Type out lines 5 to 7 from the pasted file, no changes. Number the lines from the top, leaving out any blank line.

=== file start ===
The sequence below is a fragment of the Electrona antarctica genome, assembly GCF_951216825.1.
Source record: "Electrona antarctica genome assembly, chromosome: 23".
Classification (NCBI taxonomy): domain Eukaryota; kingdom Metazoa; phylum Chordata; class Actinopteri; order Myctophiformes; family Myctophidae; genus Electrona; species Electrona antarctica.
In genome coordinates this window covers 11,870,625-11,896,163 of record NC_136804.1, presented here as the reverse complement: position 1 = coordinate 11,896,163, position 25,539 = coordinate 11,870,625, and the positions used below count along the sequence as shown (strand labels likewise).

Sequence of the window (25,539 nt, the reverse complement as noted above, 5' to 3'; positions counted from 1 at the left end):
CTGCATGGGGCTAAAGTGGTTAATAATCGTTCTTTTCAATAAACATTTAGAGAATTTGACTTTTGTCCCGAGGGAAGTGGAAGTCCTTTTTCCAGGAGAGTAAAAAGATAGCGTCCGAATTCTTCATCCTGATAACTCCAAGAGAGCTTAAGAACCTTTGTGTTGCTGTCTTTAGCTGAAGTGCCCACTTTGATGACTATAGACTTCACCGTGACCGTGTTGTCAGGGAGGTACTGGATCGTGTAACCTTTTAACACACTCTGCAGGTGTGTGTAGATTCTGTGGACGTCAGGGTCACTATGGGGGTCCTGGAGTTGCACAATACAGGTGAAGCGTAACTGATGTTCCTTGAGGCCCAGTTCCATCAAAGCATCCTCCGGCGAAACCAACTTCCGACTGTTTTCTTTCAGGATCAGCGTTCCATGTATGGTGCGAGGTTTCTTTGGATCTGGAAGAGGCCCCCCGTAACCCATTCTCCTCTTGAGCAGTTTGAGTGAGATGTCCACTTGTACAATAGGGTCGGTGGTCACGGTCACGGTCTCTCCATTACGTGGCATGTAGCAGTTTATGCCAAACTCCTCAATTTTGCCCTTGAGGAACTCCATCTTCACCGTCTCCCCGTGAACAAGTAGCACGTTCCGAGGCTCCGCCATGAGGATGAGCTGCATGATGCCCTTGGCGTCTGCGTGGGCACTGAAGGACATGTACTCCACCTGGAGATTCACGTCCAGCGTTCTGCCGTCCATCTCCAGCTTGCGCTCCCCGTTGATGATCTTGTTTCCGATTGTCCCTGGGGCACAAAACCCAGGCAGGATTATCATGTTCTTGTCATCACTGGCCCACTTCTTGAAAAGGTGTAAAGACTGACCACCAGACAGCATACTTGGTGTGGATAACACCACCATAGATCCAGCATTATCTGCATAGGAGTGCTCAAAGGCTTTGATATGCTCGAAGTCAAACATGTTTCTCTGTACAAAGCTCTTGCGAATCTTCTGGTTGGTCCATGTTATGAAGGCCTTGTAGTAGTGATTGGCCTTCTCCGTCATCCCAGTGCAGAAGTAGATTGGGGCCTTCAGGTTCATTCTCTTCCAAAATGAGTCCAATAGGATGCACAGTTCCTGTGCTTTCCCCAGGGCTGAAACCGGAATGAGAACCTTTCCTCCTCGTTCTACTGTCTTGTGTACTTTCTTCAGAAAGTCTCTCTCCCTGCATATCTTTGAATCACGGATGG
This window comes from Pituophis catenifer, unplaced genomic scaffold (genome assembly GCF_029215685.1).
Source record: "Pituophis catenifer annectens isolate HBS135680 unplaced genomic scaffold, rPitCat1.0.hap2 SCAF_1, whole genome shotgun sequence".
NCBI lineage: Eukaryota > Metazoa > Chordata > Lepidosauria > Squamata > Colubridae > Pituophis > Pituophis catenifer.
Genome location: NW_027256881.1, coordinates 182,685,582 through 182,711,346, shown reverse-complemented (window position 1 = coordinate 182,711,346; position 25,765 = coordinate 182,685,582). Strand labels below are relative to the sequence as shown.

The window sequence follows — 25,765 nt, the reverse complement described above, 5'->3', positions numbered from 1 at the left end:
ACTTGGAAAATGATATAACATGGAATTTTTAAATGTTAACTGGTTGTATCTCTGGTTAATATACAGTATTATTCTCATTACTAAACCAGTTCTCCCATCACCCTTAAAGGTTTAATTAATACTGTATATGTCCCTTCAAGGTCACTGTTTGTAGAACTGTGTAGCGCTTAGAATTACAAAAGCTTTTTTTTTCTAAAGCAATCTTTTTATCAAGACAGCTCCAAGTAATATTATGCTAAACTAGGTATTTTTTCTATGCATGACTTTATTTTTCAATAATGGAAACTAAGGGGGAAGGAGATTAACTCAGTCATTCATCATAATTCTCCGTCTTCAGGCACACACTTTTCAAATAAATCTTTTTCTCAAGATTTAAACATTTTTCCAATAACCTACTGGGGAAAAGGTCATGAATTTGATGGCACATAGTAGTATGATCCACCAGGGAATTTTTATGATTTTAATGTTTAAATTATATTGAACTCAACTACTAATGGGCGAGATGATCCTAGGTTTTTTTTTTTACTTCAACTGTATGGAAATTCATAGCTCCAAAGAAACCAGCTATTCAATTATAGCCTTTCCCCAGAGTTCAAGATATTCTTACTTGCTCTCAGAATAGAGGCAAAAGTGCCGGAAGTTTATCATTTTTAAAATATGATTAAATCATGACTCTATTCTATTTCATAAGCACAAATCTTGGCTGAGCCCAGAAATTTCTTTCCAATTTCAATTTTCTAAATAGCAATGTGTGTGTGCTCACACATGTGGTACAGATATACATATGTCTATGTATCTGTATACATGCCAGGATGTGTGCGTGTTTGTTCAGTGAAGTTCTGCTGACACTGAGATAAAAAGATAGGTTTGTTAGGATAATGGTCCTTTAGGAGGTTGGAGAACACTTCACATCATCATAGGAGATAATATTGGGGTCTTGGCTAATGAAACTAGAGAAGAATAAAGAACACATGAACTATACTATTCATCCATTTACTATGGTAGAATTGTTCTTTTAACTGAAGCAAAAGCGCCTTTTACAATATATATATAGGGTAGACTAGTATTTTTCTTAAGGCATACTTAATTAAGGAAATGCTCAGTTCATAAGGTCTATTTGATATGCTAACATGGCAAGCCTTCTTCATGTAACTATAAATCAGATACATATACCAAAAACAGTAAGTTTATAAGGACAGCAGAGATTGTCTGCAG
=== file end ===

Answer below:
Sequence of the window (25,539 nt, the reverse complement as noted above, 5' to 3'; positions counted from 1 at the left end):
CTGCATGGGGCTAAAGTGGTTAATAATCGTTCTTTTCAATAAACATTTAGAGAATTTGACTTTTGTCCCGAGGGAAGTGGAAGTCCTTTTTCCAGGAGAGTAAAAAGATAGCGTCCGAATTCTTCATCCTGATAACTCCAAGAGAGCTTAAGAACCTTTGTGTTGCTGTCTTTAGCTGAAGTGCCCACTTTGATGACTATAGACTTCACCGTGACCGTGTTGTCAGGGAGGTACTGGATCGTGTAACCTTTTAACACACTCTGCAGGTGTGTGTAGATTCTGTGGACGTCAGGGTCACTATGGGGGTCCTGGAGTTGCACAATACAGGTGAAGCGTAACTGATGTTCCTTGAGGCCCAGTTCCATCAAAGCATCCTCCGGCGAAACCAACTTCCGACTGTTTTCTTTCAGGATCAGCGTTCCATGTATGGTGCGAGGTTTCTTTGGATCTGGAAGAGGCCCCCCGTAACCCATTCTCCTCTTGAGCAGTTTGAGTGAGATGTCCACTTGTACAATAGGGTCGGTGGTCACGGTCACGGTCTCTCCATTACGTGGCATGTAGCAGTTTATGCCAAACTCCTCAATTTTGCCCTTGAGGAACTCCATCTTCACCGTCTCCCCGTGAACAAGTAGCACGTTCCGAGGCTCCGCCATGAGGATGAGCTGCATGATGCCCTTGGCGTCTGCGTGGGCACTGAAGGACATGTACTCCACCTGGAGATTCACGTCCAGCGTTCTGCCGTCCATCTCCAGCTTGCGCTCCCCGTTGATGATCTTGTTTCCGATTGTCCCTGGGGCACAAAACCCAGGCAGGATTATCATGTTCTTGTCATCACTGGCCCACTTCTTGAAAAGGTGTAAAGACTGACCACCAGACAGCATACTTGGTGTGGATAACACCACCATAGATCCAGCATTATCTGCATAGGAGTGCTCAAAGGCTTTGATATGCTCGAAGTCAAACATGTTTCTCTGTACAAAGCTCTTGCGAATCTTCTGGTTGGTCCATGTTATGAAGGCCTTGTAGTAGTGATTGGCCTTCTCCGTCATCCCAGTGCAGAAGTAGATTGGGGCCTTCAGGTTCATTCTCTTCCAAAATGAGTCCAATAGGATGCACAGTTCCTGTGCTTTCCCCAGGGCTGAAACCGGAATGAGAACCTTTCCTCCTCGTTCTACTGTCTTGTGTACTTTCTTCAGAAAGTCTCTCTCCCTGCATATCTTTGAATCACGGATGG
This window comes from Pituophis catenifer, unplaced genomic scaffold (genome assembly GCF_029215685.1).